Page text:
It’s difficult for people of reason, conscience and compassion to know what to say and think about the refugee crisis that is so threatening here and so real abroad. Scrolling down news sites such as NBC, one discovers no end to pathetic pictures of people waiting to cross borders. The ones with little children touch my heart the most. Those of angry young men are frightening, perhaps they should not be so. Winter is coming on, people will be suffering, some dying, maybe many will die, most of the dead, children. This will be unconscionable, our own holocaust in history’s judgment. A global catastrophe looms that’s too big to deal with. And the fear of terrorists coming in is real, both the fear and the threat. Our government is foolish to stomp over the people's fear instead of facing it and responding. For myself, I’ve lost all confidence in government's competence to deal with the situation while also dealing with a priority of trying to keep Americans feeling safe a little longer. Of course, we fool ourselves: terrorist cells are already here, waiting for the word. In another place and generation they would already have been rounded up, information extracted, and interned or executed. It can still be done: do we want that?
Speaking of and frighteningly, the refugee situation is feeding right wing extremism in Germany, where guilt should stir the national conscience forever, but where seventy years have not washed away their core aryan contempt of foreigners and people of other races, people who are different. Nor am I sure we are cleaner in America as both Right and Left shriek with hatred, the Left with hatred of the Right, the Right with hatred born of fear. But the fear is reasonable and human: we hate and fear those who hate, threaten and hurt us. At some point perhaps we will better understand how they feel in Israel, the rage, the fear, the hatred and determination. Sadly, the government is doing nothing to teach, inform and assure the people, rather the government is as arrogant as dictators, not of, by, and for the people. And the biggest fools are not government but common American citizens who are adamantly certain they are correct, both Right and Left. At the moment, the Left is more arrogant and certitudinous.
What to do? I don’t know. I do know that I would rather at this time in this crisis have government led by a president who is not timid, who knows that those who hate us cannot be discouraged and contained and frightened away into submission. I want leadership who remember that war is fought to be won, But neither do I want the egotistical, populist raving dog, an arrogant, pompous, blustering, know-nothing madman. I Like Ike but I don't see him.
Here are a couple of voices of calm.
November 18, 2015
Episcopal Church Presiding Bishop and Primate Michael B. Curry addresses the current Syrian refugee crisis:
“Be not afraid!”
Often in the gospels, fear grips the people of God, and time and again, either the angels, or Our Lord himself, respond with the same words of comfort: “Be not afraid.”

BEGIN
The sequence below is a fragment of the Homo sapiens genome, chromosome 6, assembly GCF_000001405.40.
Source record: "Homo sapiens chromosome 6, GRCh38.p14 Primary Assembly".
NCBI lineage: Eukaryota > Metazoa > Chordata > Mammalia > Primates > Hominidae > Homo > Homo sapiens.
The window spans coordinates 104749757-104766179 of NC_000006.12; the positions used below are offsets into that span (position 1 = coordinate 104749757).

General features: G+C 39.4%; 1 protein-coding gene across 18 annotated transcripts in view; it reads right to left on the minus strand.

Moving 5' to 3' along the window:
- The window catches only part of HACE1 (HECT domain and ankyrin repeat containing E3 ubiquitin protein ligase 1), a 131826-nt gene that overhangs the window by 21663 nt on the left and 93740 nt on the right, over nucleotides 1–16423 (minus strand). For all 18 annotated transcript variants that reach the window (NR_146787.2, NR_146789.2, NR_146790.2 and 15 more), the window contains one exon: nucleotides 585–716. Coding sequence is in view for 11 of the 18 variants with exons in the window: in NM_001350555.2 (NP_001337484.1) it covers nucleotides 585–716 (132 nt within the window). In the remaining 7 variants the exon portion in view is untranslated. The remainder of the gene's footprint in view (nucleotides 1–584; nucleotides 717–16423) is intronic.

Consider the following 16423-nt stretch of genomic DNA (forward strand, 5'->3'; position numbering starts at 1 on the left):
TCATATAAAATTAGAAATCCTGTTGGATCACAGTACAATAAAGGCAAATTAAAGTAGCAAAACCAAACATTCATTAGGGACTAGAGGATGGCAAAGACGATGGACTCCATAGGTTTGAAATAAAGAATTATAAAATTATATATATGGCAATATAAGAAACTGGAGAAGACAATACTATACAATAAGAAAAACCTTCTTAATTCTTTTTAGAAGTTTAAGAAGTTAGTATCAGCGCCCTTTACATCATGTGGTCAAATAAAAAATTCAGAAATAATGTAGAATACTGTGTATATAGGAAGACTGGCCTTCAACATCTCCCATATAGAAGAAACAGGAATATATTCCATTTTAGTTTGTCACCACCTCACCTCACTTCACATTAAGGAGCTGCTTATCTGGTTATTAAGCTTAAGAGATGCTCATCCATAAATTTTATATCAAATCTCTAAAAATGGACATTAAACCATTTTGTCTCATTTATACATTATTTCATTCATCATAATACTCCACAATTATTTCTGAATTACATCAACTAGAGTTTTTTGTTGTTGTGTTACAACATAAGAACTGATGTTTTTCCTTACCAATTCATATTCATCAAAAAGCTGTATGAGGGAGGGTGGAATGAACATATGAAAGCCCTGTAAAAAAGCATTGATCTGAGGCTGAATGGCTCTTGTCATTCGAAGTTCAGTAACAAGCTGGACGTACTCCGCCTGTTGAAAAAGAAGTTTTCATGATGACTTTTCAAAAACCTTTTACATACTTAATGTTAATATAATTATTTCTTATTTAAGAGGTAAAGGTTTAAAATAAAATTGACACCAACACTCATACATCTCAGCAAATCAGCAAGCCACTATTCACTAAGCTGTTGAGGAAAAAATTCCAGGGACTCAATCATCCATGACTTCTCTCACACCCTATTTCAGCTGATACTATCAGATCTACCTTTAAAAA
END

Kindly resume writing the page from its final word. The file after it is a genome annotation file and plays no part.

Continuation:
In times like this fear is real. And I share that fear with you. Our instinct tells us to be afraid. The fight-or-flight mentality takes hold. At the present moment, many across our Church and our world are grasped by fear in response to the terrorist attacks that unfolded in Paris last Friday. These fears are not unfounded. We can and should support law enforcement officials who are working hard and at great risk to protect us from crime and keep us safe. And yet, especially when we feel legitimate fear, our faith reminds us “Be not afraid.” The larger truth is that our ultimate security comes from God in Christ.
In the Book of Leviticus, God says to the people of Israel that, “the foreigner who resides with you shall be to you as the citizen among you; you shall love the foreigner as yourself, for you were foreigners in the land of Egypt.” Accordingly, we welcome the stranger. We love our neighbor. The Episcopal Church has long been committed to resettling refugees in our own communities fleeing violence and persecution.
The Domestic and Foreign Missionary Society, through its Episcopal Migration Ministries service, works with dioceses and congregations, and the United States government, to settle refugees in communities across this great country. The Episcopal Church has been engaged in this ministry for more than 75 years. We will not let the nightmare this world often is keep us from carrying out the words of Jesus who told us to be a neighbor to those in need.
Refugees from places like Syria seek to escape the precise same ideological and religious extremism that gave birth to the attacks in Paris. They seek entry into our communities because their lives are imprisoned by daily fear for their existence. Just as Jesus bids us not to be afraid, we must, in turn, pass those words of comfort to those who turn to us for help.
But Jesus calls us to go even further: not just to love our neighbors and our kin, but to love our enemies. This is particularly difficult when we are afraid. But even in the midst of our fear we stand on the solid ground of our faith and proclaim the faith in Christ crucified and risen from the dead. In practical terms, this may mean finding strength in prayer, or in our neighbors, or in our churches, or in acts of solidarity with others who live in fear. This is the hope that casts out fear.
The fear is real. So we pray. We go to church. We remember who we are in Jesus. Our resurrection hope is larger than fear. Let nothing keep us from that hope, that faith, that security in Gods dream for all of humanity.
“Be not afraid!”